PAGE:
Australian Daily Wind Power Generation Data – Monday 10 May 2021

Posted on Tue 05/11/2021 by


By Anton Lang ~

This Post details the daily wind power generation data for the AEMO coverage area in Australia. For the background information, refer to the Introductory Post at this link.

Each image is shown here at a smaller size to fit on the page alongside the data for that day. If you click on each image, it will open on a new page and at a larger size so you can better see the detail.

Note also that on some days, there will be a scale change for the main wind power image, and that even though images may look similar in shape for the power generation black line on the graph when compared to other days, that scale (the total power shown on the left hand vertical axis) has been changed to show the graph at a larger size to better fit the image for that graph.

Monday 10 May 2021

Total Wind Power Generation

This image shows the total power generated across the whole day by every wind plant in this vast AEMO coverage area for Australia.

The total Nameplate for all these wind plants changes as each new wind plant comes on line delivering power to the grid. That current Nameplate is 8132MW, and this is from the current total of 67 wind plants.

Note that the shape of this wind power load curve does not follow the shape of the main load curve for total power generation, and that is seen in the image below, the solid black line across the top of the image for that graph. Wind power generates its power only when the wind is blowing, hence it does not follow the actual power generation Load Curve, which is also the the exact same shaped curve as for actual power consumption.

For this data, I have added the times for the daily minimum, and the daily maximum, to show how they do not correlate with the actual times of minimum power consumption (around 4AM each day) and maximum power consumption, the evening Peak. (at around 6.40PM in Winter and earlier during the Summer Months.)

Daily Minimum – 2471MW (4.35PM)

Daily Maximum – 4074MW (6.25AM)

Average Wind Generation – 3506MW

Total Generated Power – 84.14GWH

Percentage Supplied By Wind Power At The Low Point For The Day – 9.8%

Percentage Supplied By Wind Power At Peak Power For The Day – 3278MW of 27150MW – 6.05PM – 12.07%

Average Percentage Of Overall Total Power Generation – 15.7%

Daily Operational Capacity Factor – 43.11%

Wind Power Generation Versus Total Power Generation

This image shows the total power generated from all the wind plants in this AEMO coverage area, and compares it to the overall total generated power from every source of power generation, which is the black line at the top of the graph. Wind power is the green coloured area, along the bottom of this graph.

While the green colour in this image looks to be a different shape to the graph above, keep in mind here that the scale is completely different, and that green coloured Wind total is the same as for the image shown above, only with the scale changed so it can fit onto the graph.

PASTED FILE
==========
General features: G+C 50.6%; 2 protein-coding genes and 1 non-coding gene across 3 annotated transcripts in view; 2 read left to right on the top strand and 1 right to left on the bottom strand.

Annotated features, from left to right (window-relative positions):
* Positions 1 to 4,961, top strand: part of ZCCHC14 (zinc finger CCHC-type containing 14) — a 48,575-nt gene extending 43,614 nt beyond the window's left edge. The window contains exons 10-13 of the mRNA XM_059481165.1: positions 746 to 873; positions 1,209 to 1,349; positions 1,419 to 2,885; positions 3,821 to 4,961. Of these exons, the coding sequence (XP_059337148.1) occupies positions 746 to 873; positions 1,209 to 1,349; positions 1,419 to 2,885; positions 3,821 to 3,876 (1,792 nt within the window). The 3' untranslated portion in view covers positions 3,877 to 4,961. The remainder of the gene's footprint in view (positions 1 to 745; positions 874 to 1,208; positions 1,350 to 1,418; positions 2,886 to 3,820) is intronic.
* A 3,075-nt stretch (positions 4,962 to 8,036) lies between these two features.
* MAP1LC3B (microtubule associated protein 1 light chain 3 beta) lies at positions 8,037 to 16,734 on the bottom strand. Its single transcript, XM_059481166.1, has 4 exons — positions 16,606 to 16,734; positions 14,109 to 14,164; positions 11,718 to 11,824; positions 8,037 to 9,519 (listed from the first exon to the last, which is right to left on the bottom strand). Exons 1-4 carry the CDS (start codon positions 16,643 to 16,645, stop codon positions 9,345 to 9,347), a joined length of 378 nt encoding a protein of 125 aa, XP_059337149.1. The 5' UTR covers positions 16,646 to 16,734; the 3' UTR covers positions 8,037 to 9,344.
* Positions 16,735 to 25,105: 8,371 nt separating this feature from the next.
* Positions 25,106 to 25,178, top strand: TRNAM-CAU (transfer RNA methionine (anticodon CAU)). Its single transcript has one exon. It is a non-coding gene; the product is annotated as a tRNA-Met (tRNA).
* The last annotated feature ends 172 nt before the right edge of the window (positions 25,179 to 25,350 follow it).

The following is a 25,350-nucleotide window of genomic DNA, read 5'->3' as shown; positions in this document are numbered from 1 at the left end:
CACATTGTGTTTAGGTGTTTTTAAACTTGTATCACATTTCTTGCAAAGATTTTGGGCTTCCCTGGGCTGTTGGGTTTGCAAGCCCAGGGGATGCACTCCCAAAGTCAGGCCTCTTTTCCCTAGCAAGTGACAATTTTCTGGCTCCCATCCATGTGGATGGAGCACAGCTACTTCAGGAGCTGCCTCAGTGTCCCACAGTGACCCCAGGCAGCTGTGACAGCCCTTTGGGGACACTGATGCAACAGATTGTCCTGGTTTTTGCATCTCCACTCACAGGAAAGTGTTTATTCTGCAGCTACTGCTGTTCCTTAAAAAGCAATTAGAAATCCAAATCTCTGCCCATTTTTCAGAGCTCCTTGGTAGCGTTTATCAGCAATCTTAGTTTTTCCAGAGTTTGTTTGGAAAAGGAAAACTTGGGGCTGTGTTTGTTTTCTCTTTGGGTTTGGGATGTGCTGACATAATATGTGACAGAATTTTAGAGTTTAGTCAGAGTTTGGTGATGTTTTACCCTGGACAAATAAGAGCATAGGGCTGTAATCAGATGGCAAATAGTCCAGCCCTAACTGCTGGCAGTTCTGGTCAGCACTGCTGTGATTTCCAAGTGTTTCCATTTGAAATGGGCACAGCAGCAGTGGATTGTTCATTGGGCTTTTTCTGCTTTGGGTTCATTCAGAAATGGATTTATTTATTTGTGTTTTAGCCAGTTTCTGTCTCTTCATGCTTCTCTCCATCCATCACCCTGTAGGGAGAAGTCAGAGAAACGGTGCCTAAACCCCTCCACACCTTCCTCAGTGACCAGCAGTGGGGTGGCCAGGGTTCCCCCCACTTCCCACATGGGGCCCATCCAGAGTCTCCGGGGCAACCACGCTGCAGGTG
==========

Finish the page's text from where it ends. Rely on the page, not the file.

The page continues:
1. Finding Wind Power Average – On the graph, there are 25 hourly time points, starting with midnight and finishing with midnight. I have added the total at each of those hourly time points together, and divided the resultant total by 25 to give an average in MegaWatts. (MW)
  2. For total power in GWH, multiply the average daily power by 24, and then divide by 1000.
  3. For the Capacity Factor, that is calculated by dividing the average wind generation by the current Nameplate and then multiplying that by 100 to give a percentage.

Comments For This Day

Wind generation was well up on the average of the day before, with high winds in that area where almost two thirds of the wind plants in Australia are located. That daily average of 3506MW (more than double the average of the day before) gave wind generation a daily operational Capacity Factor of 43.1%, and that was thirteen percent higher than the year round average. As is regularly the case in high wind situations, there were some pretty large and sudden losses of power and you can see those on that wind generation graph. The largest was a loss of 550MW around 4PM, losing that power in ten minutes and then a further 100MW almost immediately following that. That’s a loss of around 300 wind towers all turning off at the same time. Prior to that there were a number of power losses between 350MW and 400MW in the hours leading up to the major fall. With a relatively high average across the day, wind generation delivered 15.7% of all generated power across the day.


Anton Lang uses the screen name of TonyfromOz, and he writes at this site, PA Pundits International on topics related to electrical power generation, from all sources, concentrating mainly on Renewable Power, and how the two most favoured methods of renewable power generation, Wind Power and all versions of Solar Power, fail comprehensively to deliver levels of power required to replace traditional power generation. His Bio is at this link.